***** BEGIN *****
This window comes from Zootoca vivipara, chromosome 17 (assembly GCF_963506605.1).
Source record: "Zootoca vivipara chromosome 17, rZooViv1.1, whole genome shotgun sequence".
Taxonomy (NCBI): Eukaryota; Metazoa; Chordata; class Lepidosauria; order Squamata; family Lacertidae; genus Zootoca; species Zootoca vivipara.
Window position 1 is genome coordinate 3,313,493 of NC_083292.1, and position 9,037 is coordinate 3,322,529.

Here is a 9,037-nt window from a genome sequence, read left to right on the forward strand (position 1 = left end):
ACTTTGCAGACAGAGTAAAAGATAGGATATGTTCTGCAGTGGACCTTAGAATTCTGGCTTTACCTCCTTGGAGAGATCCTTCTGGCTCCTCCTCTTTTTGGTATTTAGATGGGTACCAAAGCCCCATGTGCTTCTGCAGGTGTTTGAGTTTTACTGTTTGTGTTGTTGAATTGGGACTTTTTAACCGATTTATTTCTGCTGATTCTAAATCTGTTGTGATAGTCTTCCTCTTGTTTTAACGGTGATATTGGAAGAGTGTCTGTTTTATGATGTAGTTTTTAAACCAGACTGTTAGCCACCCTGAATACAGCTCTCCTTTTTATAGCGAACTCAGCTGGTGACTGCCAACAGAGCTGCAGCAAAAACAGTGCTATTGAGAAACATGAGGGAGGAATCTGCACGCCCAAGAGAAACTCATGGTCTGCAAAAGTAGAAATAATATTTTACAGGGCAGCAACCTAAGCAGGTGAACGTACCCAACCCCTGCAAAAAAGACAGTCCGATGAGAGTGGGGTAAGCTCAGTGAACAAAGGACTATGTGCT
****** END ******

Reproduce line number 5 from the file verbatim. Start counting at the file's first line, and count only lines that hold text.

Here is a 9,037-nt window from a genome sequence, read left to right on the forward strand (position 1 = left end):